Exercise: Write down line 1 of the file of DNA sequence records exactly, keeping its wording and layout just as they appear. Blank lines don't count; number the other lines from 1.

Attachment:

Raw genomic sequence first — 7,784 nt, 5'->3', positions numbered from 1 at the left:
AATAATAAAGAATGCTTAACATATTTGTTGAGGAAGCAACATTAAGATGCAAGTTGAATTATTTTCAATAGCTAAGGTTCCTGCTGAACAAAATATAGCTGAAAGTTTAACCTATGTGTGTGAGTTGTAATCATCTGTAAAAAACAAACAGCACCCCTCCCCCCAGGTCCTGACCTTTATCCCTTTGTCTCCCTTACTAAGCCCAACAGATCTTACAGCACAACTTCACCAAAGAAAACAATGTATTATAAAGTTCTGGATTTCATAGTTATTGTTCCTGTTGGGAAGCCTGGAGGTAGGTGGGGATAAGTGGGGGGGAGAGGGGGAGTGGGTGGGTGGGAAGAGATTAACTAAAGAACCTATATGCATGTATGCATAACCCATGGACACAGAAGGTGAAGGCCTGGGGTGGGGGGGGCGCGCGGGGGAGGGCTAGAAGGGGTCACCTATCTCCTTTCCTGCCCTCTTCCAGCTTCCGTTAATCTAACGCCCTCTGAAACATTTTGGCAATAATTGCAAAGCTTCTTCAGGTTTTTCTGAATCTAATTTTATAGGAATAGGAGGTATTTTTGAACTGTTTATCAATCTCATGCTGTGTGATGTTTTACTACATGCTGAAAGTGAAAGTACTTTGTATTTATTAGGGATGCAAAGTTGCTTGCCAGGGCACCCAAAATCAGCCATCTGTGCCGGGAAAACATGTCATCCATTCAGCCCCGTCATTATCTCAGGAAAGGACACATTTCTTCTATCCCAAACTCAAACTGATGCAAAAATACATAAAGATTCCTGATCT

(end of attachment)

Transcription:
Raw genomic sequence first — 7,784 nt, 5'->3', positions numbered from 1 at the left: